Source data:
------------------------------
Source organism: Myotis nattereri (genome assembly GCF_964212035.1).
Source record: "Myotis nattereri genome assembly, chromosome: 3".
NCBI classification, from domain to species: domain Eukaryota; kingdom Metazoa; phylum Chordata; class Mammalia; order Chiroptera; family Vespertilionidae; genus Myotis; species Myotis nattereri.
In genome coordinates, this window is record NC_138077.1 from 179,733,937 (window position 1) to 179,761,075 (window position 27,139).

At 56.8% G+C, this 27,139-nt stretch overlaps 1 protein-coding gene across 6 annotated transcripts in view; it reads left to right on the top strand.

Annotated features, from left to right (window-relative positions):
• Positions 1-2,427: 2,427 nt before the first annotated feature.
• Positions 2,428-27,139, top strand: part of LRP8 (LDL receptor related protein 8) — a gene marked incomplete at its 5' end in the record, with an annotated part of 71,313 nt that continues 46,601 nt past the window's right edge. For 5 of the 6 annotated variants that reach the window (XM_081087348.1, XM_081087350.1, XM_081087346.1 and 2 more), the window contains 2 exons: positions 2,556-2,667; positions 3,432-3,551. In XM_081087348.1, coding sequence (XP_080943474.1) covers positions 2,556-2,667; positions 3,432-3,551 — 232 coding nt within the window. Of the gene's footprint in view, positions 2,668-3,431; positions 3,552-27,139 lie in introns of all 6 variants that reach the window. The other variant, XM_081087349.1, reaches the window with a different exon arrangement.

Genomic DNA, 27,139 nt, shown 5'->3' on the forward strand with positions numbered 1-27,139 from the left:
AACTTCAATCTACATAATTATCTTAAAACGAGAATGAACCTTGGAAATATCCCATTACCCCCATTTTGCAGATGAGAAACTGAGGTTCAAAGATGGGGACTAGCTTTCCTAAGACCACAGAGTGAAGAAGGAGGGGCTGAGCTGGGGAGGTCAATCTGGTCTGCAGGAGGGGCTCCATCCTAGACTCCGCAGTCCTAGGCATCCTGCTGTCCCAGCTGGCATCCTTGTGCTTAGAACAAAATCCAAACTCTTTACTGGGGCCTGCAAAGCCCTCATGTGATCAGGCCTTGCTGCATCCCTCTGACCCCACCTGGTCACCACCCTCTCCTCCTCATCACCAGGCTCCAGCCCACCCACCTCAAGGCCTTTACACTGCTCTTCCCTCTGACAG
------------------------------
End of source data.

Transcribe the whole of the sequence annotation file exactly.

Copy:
Source organism: Myotis nattereri (genome assembly GCF_964212035.1).
Source record: "Myotis nattereri genome assembly, chromosome: 3".
NCBI classification, from domain to species: domain Eukaryota; kingdom Metazoa; phylum Chordata; class Mammalia; order Chiroptera; family Vespertilionidae; genus Myotis; species Myotis nattereri.
In genome coordinates, this window is record NC_138077.1 from 179,733,937 (window position 1) to 179,761,075 (window position 27,139).

At 56.8% G+C, this 27,139-nt stretch overlaps 1 protein-coding gene across 6 annotated transcripts in view; it reads left to right on the top strand.

Annotated features, from left to right (window-relative positions):
• Positions 1-2,427: 2,427 nt before the first annotated feature.
• Positions 2,428-27,139, top strand: part of LRP8 (LDL receptor related protein 8) — a gene marked incomplete at its 5' end in the record, with an annotated part of 71,313 nt that continues 46,601 nt past the window's right edge. For 5 of the 6 annotated variants that reach the window (XM_081087348.1, XM_081087350.1, XM_081087346.1 and 2 more), the window contains 2 exons: positions 2,556-2,667; positions 3,432-3,551. In XM_081087348.1, coding sequence (XP_080943474.1) covers positions 2,556-2,667; positions 3,432-3,551 — 232 coding nt within the window. Of the gene's footprint in view, positions 2,668-3,431; positions 3,552-27,139 lie in introns of all 6 variants that reach the window. The other variant, XM_081087349.1, reaches the window with a different exon arrangement.

Genomic DNA, 27,139 nt, shown 5'->3' on the forward strand with positions numbered 1-27,139 from the left:
AACTTCAATCTACATAATTATCTTAAAACGAGAATGAACCTTGGAAATATCCCATTACCCCCATTTTGCAGATGAGAAACTGAGGTTCAAAGATGGGGACTAGCTTTCCTAAGACCACAGAGTGAAGAAGGAGGGGCTGAGCTGGGGAGGTCAATCTGGTCTGCAGGAGGGGCTCCATCCTAGACTCCGCAGTCCTAGGCATCCTGCTGTCCCAGCTGGCATCCTTGTGCTTAGAACAAAATCCAAACTCTTTACTGGGGCCTGCAAAGCCCTCATGTGATCAGGCCTTGCTGCATCCCTCTGACCCCACCTGGTCACCACCCTCTCCTCCTCATCACCAGGCTCCAGCCCACCCACCTCAAGGCCTTTACACTGCTCTTCCCTCTGACAG